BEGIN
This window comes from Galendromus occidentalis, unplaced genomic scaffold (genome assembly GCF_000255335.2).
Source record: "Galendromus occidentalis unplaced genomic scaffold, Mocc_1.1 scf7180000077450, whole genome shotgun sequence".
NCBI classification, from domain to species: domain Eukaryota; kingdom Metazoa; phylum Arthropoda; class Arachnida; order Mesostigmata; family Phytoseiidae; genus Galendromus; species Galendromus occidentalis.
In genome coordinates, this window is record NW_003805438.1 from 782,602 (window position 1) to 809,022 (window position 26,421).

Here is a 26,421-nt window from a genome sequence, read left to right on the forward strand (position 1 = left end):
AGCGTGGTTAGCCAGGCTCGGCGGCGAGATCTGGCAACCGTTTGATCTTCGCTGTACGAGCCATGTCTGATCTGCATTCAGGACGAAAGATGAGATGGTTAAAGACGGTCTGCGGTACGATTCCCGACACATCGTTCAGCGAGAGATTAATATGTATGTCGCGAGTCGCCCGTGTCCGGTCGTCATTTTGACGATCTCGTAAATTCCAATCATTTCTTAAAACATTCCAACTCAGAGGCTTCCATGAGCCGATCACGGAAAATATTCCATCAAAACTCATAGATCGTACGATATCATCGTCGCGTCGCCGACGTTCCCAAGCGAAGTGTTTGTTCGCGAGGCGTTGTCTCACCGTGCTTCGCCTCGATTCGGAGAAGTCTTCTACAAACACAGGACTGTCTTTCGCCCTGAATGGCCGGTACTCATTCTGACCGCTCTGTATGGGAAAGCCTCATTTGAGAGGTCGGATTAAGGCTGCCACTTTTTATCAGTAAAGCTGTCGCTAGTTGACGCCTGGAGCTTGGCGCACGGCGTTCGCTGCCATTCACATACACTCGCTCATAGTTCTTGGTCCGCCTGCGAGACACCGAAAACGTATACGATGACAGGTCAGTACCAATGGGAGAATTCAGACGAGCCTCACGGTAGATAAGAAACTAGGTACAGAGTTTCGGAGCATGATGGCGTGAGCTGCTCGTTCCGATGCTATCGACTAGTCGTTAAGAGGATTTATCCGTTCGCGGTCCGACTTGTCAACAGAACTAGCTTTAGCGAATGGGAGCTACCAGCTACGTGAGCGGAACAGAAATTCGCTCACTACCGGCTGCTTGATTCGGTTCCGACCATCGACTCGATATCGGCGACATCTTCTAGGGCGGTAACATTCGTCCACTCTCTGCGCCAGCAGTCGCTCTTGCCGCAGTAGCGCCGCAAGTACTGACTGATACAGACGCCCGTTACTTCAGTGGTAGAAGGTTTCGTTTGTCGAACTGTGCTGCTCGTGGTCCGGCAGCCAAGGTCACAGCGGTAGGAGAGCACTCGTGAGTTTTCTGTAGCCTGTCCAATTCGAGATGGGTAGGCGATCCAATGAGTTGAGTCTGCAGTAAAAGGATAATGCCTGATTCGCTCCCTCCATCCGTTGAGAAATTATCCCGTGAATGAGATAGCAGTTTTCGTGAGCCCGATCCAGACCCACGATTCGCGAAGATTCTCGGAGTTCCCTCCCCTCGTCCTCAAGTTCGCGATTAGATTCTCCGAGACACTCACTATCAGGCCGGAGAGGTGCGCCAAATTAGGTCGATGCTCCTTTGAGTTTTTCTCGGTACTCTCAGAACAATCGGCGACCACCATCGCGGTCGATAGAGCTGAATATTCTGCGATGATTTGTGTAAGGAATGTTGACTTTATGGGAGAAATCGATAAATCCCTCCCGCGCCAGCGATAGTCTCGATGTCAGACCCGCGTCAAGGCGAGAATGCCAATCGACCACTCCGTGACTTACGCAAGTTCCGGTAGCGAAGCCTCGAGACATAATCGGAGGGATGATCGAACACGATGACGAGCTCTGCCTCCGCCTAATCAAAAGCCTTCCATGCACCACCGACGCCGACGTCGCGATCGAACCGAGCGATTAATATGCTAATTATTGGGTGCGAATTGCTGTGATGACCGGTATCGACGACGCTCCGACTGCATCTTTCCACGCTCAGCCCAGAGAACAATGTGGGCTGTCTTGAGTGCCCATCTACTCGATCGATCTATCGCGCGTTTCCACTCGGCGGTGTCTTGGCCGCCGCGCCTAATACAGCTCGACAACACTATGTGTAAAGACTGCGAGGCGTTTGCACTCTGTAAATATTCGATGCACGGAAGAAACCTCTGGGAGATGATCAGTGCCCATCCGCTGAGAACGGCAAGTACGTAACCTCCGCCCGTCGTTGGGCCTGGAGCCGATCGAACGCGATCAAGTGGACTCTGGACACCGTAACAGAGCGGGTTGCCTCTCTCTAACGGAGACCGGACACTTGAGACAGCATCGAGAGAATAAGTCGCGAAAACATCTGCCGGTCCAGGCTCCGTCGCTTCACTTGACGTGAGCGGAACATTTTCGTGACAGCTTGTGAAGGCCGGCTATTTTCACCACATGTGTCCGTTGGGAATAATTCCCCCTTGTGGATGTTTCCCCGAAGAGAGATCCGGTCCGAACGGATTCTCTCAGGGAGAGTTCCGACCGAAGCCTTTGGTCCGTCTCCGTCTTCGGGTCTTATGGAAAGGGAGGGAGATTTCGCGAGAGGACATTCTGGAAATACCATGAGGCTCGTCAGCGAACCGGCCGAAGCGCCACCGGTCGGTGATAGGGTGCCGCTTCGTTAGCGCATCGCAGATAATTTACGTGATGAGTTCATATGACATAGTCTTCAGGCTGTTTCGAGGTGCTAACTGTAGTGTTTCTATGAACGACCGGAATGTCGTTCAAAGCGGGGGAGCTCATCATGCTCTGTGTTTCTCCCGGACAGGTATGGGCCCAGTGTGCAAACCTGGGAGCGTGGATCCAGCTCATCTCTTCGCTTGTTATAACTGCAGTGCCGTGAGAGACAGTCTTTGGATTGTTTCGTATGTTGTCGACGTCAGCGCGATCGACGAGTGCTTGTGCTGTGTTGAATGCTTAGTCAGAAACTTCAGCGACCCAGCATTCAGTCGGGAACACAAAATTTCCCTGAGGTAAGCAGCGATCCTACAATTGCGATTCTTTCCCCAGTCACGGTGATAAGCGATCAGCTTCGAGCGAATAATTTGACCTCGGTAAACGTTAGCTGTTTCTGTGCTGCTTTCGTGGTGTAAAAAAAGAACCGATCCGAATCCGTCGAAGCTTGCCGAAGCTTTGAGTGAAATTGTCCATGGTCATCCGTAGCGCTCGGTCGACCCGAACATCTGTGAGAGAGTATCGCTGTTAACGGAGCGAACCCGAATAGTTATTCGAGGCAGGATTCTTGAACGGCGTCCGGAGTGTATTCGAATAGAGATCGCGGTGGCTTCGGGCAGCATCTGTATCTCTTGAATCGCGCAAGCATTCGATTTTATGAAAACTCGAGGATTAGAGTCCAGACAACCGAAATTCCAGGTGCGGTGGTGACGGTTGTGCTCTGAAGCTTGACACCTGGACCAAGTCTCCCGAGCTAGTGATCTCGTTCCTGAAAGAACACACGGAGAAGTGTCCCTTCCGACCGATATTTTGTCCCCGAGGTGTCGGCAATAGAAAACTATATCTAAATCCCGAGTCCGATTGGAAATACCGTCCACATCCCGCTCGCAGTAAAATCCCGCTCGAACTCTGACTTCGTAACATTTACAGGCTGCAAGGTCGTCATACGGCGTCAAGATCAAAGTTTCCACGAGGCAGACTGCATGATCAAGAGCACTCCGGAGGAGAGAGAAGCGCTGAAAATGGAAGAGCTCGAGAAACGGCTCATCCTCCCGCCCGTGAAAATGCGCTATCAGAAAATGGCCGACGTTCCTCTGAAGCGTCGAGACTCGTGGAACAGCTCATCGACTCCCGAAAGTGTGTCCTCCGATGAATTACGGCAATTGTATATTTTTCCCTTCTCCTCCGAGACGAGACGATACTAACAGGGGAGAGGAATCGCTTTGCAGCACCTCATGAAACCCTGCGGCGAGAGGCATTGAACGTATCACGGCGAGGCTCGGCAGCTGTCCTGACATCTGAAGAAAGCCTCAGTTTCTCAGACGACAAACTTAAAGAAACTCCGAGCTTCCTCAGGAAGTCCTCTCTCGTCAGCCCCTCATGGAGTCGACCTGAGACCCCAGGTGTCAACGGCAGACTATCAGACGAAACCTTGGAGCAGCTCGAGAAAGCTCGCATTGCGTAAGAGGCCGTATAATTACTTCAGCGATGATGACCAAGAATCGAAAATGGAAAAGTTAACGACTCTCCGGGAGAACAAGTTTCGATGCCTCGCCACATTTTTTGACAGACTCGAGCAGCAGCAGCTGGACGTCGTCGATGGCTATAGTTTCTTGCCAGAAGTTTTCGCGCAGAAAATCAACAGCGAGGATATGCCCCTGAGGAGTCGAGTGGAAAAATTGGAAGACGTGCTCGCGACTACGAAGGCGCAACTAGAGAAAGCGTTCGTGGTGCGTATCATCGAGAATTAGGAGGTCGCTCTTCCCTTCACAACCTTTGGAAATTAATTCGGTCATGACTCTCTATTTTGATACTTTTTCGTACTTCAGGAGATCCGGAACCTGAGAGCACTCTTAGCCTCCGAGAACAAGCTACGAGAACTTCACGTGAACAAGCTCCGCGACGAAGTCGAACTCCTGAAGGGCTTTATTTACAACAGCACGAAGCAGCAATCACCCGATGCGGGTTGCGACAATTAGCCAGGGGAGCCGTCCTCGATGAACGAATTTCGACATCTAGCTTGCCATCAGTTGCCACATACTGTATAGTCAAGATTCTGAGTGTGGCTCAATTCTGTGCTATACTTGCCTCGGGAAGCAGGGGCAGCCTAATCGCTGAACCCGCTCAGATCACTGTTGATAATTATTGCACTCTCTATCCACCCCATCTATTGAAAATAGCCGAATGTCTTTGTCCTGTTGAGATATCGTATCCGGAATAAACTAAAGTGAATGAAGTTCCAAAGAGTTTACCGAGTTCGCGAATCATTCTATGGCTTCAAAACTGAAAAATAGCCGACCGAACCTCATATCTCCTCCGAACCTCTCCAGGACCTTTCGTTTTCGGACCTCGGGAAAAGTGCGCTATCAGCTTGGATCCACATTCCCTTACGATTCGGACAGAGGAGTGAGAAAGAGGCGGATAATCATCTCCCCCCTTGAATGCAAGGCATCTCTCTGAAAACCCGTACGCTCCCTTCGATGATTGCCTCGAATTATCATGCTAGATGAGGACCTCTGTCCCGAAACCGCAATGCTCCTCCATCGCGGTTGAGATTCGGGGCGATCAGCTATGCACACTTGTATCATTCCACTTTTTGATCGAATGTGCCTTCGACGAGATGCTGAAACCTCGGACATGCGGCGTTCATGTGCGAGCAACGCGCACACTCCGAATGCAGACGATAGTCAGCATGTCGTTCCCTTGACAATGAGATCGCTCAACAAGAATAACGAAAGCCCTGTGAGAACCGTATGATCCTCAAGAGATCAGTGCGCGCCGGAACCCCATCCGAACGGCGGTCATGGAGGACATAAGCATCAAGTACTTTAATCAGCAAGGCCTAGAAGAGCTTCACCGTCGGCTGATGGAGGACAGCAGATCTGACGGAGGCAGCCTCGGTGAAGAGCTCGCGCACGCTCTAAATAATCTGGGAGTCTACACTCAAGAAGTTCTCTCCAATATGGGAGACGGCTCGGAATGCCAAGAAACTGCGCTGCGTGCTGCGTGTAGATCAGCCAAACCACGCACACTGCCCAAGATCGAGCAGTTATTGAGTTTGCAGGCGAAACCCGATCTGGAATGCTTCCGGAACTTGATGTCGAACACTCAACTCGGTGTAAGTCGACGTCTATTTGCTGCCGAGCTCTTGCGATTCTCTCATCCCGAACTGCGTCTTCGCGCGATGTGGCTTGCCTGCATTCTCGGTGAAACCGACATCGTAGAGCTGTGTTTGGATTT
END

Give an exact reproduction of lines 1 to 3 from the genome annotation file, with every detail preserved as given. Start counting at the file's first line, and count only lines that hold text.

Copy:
This window comes from Galendromus occidentalis, unplaced genomic scaffold (genome assembly GCF_000255335.2).
Source record: "Galendromus occidentalis unplaced genomic scaffold, Mocc_1.1 scf7180000077450, whole genome shotgun sequence".
NCBI classification, from domain to species: domain Eukaryota; kingdom Metazoa; phylum Arthropoda; class Arachnida; order Mesostigmata; family Phytoseiidae; genus Galendromus; species Galendromus occidentalis.